"No," they have been here many years," I said. "People may be very attached to them. We can improve their appearance by painting the trim around them dark blue so they are better presented."
"What about animals and flowers," said Dr. Ardan around five during our tea break. "What will we do for the kitchen-dining room? What will we do for the entry?"
"I haven't given it a thought," I said. "We have been so busy working on the hall. But let's discuss some ideas." And so we did coming up a mural for the dining area and a sky motif with perhaps flowers for the entry. I suggested we write something on the entry wall to the effect of Welcome to the Orlik Children's Hospital with each letter a different color, but that idea was immediately shot down. I was told that no one ever says welcome to a hospital in Russia. The closest statements the group came up with were either Hello or We Love You, both considered appropriate, but didn't generate any real enthusiasm.
"Sveta and her friend Simjet would like to paint the wall of the kitchen," said Dr. Ardan the next morning. "Do we have enough paint? Can they start?"
"Yes we have enough paint," I said, "But first I'd like to see them draw out their ideas on paper. Let's see what they have in mind."
The two young women were fine with that suggestion and shortly came up with very accomplished rendering of an old man sitting at a table reading to an owl, a dog, birds and other wildlife. I was impressed with the sketch as was everyone else. We agreed on a size and they went at it working side by side as of one mind and hand, the only distraction being Sveta's son Maxim. It took the full force of his personality and lungs to make a dent in her concentration - clearly her threshold of pain was at a much higher level than the rest of us were accustomed. But after a while we heard the repeated sounds of Dr. Ardan's car horn, and we all knew he was at least temporarily distracted.
With Sveta and Simjet busy in the kitchen and others finishing the hall, two young girls, Katia Angazhacba, a patient, and her friend Tuana Gomboeva, and I set to work on the entry. We decided on painting a simple blue sky with clouds and a sun on the upper third of all four walls and a huge flower on the side of the clothes closet facing the door. Yanzhima and Dr Ardan were put to work decorating the kitchen tables. The previous day we painted their legs yellow and sides dark orange. They worked on a heart motif. These tasks occupied us all throughout the day.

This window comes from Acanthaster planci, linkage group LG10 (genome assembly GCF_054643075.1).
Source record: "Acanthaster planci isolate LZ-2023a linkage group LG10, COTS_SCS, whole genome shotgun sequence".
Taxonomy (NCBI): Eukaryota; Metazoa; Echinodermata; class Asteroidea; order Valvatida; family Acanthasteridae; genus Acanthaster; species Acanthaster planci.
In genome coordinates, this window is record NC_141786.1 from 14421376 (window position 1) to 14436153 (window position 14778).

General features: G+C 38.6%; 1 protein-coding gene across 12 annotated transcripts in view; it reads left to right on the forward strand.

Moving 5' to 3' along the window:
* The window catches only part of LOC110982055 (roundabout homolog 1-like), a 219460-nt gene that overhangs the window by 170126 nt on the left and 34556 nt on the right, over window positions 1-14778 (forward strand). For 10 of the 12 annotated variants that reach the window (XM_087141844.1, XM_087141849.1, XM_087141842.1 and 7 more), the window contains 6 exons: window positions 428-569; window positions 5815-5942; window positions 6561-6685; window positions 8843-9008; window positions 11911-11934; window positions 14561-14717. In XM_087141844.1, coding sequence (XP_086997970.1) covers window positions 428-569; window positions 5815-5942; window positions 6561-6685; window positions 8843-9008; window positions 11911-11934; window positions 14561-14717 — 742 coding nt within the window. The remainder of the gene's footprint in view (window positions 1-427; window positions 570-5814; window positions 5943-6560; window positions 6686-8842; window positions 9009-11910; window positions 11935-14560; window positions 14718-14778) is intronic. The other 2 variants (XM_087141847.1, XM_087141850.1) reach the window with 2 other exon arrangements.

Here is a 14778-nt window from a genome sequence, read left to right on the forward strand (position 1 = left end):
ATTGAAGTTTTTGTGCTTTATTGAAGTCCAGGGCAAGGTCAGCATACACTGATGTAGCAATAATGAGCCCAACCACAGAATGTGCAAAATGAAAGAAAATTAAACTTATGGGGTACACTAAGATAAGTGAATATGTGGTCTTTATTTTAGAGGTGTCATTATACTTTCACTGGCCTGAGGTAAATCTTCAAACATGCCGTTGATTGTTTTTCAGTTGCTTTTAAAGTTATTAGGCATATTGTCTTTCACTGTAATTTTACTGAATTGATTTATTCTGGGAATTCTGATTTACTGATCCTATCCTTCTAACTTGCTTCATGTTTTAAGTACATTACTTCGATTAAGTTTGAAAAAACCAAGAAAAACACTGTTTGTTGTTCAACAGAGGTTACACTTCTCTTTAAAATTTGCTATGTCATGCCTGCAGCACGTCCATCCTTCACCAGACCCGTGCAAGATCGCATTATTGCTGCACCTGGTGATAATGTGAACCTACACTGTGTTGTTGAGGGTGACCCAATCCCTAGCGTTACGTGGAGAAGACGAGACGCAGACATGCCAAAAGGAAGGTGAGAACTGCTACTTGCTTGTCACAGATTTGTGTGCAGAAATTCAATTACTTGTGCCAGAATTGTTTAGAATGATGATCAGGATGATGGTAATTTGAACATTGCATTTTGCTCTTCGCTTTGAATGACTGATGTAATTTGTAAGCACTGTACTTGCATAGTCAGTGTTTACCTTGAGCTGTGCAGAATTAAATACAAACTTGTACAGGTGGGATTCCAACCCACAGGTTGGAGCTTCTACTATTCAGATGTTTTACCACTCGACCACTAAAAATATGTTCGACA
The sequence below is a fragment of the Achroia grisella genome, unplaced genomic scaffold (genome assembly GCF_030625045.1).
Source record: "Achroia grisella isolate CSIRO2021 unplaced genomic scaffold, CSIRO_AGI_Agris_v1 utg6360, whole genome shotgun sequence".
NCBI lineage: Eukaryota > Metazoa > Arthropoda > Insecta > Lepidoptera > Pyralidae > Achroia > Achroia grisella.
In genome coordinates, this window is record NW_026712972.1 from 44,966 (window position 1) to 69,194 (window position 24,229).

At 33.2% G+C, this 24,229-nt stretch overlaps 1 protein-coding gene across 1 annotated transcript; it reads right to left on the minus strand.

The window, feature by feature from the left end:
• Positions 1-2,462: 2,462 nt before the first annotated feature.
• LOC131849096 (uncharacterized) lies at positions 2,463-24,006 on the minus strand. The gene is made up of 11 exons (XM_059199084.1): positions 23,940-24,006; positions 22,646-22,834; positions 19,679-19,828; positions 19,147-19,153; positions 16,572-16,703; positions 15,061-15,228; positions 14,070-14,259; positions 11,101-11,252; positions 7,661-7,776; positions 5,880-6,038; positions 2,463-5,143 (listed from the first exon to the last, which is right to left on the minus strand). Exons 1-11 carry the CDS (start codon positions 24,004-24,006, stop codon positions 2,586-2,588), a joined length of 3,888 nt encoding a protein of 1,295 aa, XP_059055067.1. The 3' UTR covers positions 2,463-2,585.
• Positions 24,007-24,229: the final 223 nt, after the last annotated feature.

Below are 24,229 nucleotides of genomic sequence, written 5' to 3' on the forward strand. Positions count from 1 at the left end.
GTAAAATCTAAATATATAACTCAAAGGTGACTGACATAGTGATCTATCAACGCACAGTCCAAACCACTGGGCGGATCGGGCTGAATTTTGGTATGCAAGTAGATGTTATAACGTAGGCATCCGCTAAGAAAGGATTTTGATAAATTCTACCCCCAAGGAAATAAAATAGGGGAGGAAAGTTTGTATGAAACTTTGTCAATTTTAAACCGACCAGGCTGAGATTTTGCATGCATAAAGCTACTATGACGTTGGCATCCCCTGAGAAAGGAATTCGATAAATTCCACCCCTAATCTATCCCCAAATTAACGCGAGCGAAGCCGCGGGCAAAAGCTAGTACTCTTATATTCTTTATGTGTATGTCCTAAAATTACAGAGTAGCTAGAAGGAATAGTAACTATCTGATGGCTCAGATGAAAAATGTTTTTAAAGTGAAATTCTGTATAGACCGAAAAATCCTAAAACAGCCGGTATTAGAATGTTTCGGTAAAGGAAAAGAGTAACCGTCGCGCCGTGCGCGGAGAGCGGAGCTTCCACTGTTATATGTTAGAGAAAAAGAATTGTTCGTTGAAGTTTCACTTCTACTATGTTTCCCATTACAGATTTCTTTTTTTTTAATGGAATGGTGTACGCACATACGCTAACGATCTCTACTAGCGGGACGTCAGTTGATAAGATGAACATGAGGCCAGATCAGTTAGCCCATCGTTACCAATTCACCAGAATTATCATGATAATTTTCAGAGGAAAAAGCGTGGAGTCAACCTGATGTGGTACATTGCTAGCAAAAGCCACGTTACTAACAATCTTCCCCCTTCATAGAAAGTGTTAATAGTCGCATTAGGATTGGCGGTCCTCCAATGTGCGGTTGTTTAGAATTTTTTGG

Around four a young man came to the hospital and handed me a plastic bag containing six tomatoes and a quarter of a watermelon. "Yanshima," I called passing them a long. "Someone is dropping off food for the kitchen."
Yanzhima spoke briefly with the young boy and said, "These are gifts for you."
"Gifts?" I said.
"Yes, in payment for the hospital. His sister is a patient and their mother sent these to you in appreciation because they have made her stay in the hospital so happy." I was a bit floored and humbled. It was a gift from the heart. It's hard to think when I was better paid.
Days Three and Four
The next morning Dr. Ardan, Yanzhima and I surveyed the progress.
"I have to work in surgery today," said Dr Ardan. "And I may have a delivery in the afternoon. So I cannot help with the painting."
"No problem," I said. "We have made amazing progress. We will start work in the patient rooms."
"The color shouldn't be so busy," he said.